Dan Coulston – Mentoring and Support

“People started to come together.”

I think [the 1980s] was a time where people started to come together. I think that the lesbian community was even more closeted than gay men at that time. But [lesbians] were also the first ones there, the first responders when there was a crisis or need. I think in some ways [HIV/AIDS] gave the gay community a commonality, more than just sharing sexual orientation. It gave them a cause.

I was proud of the community, that at least there was a group of physicians who looked at the patient as a patient, and not their homosexuality or [as] the potential danger to themselves. I think we all go through that in this day and age. If you’re in medicine, you got to worry a little bit about occupational exposure disease. There were enough doctors there that we could handle things. It didn’t mean there weren’t difficult times, but there were enough people.

I think the community was, for that time, reasonably open, but still fearful of what was happening. Certainly, family and friends were the mainstay [for patient support]. There were some patients whose families ostracized them too; it was difficult for them. But, I think the community as a whole, with the gay community primarily coming together to act as a mutual support—sometimes mutual destruction, but usually mutual support—to try to take care of people. That was good to see. It was good to see that things were happening then, because there wasn’t much else to offer patients.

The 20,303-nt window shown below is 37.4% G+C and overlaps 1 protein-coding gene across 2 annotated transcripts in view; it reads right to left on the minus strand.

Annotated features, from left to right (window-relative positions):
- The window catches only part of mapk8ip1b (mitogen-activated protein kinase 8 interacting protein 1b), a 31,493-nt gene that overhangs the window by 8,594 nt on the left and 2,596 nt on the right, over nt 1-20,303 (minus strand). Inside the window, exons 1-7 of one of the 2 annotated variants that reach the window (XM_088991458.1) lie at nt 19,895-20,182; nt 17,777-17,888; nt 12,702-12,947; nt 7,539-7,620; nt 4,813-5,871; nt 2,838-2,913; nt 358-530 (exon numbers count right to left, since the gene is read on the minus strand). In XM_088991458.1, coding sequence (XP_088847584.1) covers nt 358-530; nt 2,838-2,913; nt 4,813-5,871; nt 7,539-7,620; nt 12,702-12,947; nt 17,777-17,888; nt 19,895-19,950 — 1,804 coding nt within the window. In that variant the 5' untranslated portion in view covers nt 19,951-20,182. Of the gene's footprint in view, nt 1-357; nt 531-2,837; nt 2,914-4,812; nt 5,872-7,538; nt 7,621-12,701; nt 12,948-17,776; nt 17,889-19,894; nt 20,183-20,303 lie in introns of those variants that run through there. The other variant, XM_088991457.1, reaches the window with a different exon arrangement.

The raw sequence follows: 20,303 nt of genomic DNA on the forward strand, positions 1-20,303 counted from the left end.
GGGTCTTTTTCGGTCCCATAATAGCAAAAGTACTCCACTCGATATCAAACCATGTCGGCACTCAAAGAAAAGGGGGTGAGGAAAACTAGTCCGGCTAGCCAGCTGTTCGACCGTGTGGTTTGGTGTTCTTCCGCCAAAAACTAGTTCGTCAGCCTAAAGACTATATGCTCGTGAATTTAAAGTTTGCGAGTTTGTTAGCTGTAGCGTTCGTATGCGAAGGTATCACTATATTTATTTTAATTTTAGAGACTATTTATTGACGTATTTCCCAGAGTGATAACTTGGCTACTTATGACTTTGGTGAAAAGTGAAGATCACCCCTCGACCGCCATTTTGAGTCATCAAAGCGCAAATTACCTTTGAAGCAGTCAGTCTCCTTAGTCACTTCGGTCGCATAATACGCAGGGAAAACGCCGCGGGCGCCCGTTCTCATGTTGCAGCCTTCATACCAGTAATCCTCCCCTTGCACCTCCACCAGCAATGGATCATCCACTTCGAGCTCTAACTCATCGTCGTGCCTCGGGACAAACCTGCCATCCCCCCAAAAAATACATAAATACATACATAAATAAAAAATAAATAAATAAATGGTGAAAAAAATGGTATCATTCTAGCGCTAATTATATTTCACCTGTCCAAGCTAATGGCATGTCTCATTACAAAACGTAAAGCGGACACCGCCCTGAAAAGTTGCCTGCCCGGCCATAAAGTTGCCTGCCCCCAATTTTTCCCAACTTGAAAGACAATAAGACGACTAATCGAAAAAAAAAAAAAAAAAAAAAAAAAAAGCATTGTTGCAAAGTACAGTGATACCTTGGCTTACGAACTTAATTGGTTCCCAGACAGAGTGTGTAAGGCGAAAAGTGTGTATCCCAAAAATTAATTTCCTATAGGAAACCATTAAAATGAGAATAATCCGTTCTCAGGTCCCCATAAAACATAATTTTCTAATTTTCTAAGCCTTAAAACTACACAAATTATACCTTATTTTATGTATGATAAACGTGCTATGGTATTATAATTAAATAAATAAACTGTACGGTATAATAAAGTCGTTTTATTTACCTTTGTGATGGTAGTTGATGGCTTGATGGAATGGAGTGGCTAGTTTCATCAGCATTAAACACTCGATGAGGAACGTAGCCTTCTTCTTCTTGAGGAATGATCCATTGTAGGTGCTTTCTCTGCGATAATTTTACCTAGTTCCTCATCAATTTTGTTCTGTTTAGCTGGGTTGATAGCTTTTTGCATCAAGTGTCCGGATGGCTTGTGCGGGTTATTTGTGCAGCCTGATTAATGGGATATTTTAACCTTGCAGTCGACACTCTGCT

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I know [my office] lost patients over the years because I take care of HIV patients. Some people feel that I then condone [homosexual] activity; therefore it’s against nature and they don’t want to be part of [my practice]. And two, I think there’s the fear. Some patients would have fear of picking up something in my office, such as HIV. I would say the majority of patients, however, applauded my efforts. A lot of my patients are patients who were in some serious trouble at some point, whether the intensive care unit, the trauma, whatever. They had some life crisis. They got [sent] to me. They were in trouble at one point and I was there. So, they respected me being there for anybody else.

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Source: Interview with Laura S. Hodgman on 10 July 2013.